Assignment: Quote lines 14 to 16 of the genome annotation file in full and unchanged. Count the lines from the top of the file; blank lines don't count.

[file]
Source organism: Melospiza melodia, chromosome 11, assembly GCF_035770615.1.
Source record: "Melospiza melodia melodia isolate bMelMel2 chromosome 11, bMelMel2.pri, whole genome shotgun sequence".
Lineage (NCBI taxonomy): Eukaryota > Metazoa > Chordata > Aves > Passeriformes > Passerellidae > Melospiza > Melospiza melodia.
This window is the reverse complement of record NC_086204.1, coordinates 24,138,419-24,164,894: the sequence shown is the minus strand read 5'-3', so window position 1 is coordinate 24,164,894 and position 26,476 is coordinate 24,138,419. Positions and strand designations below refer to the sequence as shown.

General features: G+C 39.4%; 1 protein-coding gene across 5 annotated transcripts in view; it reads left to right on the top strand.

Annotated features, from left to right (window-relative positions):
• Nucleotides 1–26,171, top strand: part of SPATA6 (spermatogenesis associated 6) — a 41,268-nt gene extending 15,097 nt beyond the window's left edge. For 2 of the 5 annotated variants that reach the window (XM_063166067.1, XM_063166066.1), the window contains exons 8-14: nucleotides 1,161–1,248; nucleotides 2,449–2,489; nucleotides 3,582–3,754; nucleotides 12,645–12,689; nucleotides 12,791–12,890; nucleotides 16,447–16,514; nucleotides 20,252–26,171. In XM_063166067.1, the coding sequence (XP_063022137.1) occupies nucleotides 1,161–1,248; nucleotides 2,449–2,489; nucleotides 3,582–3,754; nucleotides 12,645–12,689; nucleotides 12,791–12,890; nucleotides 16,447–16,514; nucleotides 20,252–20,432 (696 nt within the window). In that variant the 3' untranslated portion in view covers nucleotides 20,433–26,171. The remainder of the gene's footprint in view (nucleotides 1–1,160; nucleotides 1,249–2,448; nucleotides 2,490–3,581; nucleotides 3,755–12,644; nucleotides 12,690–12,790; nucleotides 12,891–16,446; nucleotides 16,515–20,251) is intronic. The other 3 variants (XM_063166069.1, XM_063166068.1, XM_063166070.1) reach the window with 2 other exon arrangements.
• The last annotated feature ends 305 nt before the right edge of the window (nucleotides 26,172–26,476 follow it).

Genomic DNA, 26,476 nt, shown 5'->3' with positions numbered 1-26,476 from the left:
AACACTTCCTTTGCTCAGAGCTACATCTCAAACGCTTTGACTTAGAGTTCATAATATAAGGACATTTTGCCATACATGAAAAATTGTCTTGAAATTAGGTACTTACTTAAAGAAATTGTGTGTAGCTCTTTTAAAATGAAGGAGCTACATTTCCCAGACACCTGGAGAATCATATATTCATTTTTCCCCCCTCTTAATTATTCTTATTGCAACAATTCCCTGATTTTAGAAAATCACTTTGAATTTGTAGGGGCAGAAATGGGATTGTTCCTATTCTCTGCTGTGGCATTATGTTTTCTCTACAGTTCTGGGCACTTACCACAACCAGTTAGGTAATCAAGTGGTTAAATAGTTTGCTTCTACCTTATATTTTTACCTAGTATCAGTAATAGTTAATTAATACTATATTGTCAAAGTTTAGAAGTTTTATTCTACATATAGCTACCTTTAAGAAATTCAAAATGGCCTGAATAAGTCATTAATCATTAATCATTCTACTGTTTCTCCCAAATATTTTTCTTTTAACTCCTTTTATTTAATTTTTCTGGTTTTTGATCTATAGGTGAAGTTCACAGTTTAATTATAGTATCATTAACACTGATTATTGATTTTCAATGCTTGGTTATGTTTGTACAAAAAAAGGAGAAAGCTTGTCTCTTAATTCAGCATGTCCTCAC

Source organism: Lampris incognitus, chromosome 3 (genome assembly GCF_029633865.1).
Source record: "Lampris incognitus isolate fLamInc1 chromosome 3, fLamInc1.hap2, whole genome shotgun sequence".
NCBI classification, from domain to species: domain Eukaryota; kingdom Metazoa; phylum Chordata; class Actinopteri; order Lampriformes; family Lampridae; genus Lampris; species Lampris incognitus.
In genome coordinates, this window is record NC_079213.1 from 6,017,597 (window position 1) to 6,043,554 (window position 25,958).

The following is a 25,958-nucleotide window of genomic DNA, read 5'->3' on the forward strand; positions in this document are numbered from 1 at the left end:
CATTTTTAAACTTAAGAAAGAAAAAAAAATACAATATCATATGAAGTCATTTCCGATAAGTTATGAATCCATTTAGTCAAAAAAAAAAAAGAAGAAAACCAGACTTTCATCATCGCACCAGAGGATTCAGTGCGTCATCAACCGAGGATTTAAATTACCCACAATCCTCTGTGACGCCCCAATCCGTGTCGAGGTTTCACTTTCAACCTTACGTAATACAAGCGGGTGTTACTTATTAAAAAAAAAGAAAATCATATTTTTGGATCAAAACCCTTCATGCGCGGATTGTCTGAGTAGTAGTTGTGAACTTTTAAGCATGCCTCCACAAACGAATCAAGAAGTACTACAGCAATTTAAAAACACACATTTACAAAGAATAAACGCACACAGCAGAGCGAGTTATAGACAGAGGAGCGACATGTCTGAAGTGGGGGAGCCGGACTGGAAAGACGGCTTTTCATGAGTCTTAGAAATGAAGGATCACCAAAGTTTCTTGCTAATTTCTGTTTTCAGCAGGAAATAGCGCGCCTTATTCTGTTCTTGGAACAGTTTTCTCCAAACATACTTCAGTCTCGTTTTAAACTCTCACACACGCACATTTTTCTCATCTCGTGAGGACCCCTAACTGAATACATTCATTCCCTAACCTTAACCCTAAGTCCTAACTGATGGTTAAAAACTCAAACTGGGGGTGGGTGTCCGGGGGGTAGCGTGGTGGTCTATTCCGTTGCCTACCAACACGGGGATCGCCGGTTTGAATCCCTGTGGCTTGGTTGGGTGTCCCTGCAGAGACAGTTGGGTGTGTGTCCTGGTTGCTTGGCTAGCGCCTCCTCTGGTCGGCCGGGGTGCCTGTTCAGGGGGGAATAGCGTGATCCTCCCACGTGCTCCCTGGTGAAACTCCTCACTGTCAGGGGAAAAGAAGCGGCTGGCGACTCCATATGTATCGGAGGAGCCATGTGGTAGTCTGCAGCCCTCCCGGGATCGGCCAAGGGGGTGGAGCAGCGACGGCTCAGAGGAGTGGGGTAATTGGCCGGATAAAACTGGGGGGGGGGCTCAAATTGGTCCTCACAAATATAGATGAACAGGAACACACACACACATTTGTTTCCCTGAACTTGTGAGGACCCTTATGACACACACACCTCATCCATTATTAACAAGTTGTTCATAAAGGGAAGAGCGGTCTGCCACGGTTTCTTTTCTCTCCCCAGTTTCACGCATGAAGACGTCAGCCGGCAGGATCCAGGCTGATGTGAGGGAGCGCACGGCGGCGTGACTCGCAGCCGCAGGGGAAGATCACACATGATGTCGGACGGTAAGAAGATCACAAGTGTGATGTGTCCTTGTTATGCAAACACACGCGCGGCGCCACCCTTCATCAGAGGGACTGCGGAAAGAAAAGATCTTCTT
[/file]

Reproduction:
In genome coordinates, this window is record NC_079213.1 from 6,017,597 (window position 1) to 6,043,554 (window position 25,958).

The following is a 25,958-nucleotide window of genomic DNA, read 5'->3' on the forward strand; positions in this document are numbered from 1 at the left end:
CATTTTTAAACTTAAGAAAGAAAAAAAAATACAATATCATATGAAGTCATTTCCGATAAGTTATGAATCCATTTAGTCAAAAAAAAAAAAGAAGAAAACCAGACTTTCATCATCGCACCAGAGGATTCAGTGCGTCATCAACCGAGGATTTAAATTACCCACAATCCTCTGTGACGCCCCAATCCGTGTCGAGGTTTCACTTTCAACCTTACGTAATACAAGCGGGTGTTACTTATTAAAAAAAAAGAAAATCATATTTTTGGATCAAAACCCTTCATGCGCGGATTGTCTGAGTAGTAGTTGTGAACTTTTAAGCATGCCTCCACAAACGAATCAAGAAGTACTACAGCAATTTAAAAACACACATTTACAAAGAATAAACGCACACAGCAGAGCGAGTTATAGACAGAGGAGCGACATGTCTGAAGTGGGGGAGCCGGACTGGAAAGACGGCTTTTCATGAGTCTTAGAAATGAAGGATCACCAAAGTTTCTTGCTAATTTCTGTTTTCAGCAGGAAATAGCGCGCCTTATTCTGTTCTTGGAACAGTTTTCTCCAAACATACTTCAGTCTCGTTTTAAACTCTCACACACGCACATTTTTCTCATCTCGTGAGGACCCCTAACTGAATACATTCATTCCCTAACCTTAACCCTAAGTCCTAACTGATGGTTAAAAACTCAAACTGGGGGTGGGTGTCCGGGGGGTAGCGTGGTGGTCTATTCCGTTGCCTACCAACACGGGGATCGCCGGTTTGAATCCCTGTGGCTTGGTTGGGTGTCCCTGCAGAGACAGTTGGGTGTGTGTCCTGGTTGCTTGGCTAGCGCCTCCTCTGGTCGGCCGGGGTGCCTGTTCAGGGGGGAATAGCGTGATCCTCCCACGTGCTCCCTGGTGAAACTCCTCACTGTCAGGGGAAAAGAAGCGGCTGGCGACTCCATATGTATCGGAGGAGCCATGTGGTAGTCTGCAGCCCTCCCGGGATCGGCCAAGGGGGTGGAGCAGCGACGGCTCAGAGGAGTGGGGTAATTGGCCGGATAAAACTGGGGGGGGGGCTCAAATTGGTCCTCACAAATATAGATGAACAGGAACACACACACACATTTGTTTCCCTGAACTTGTGAGGACCCTTATGACACACACACCTCATCCATTATTAACAAGTTGTTCATAAAGGGAAGAGCGGTCTGCCACGGTTTCTTTTCTCTCCCCAGTTTCACGCATGAAGACGTCAGCCGGCAGGATCCAGGCTGATGTGAGGGAGCGCACGGCGGCGTGACTCGCAGCCGCAGGGGAAGATCACACATGATGTCGGACGGTAAGAAGATCACAAGTGTGATGTGTCCTTGTTATGCAAACACACGCGCGGCGCCACCCTTCATCAGAGGGACTGCGGAAAGAAAAGATCTTCTT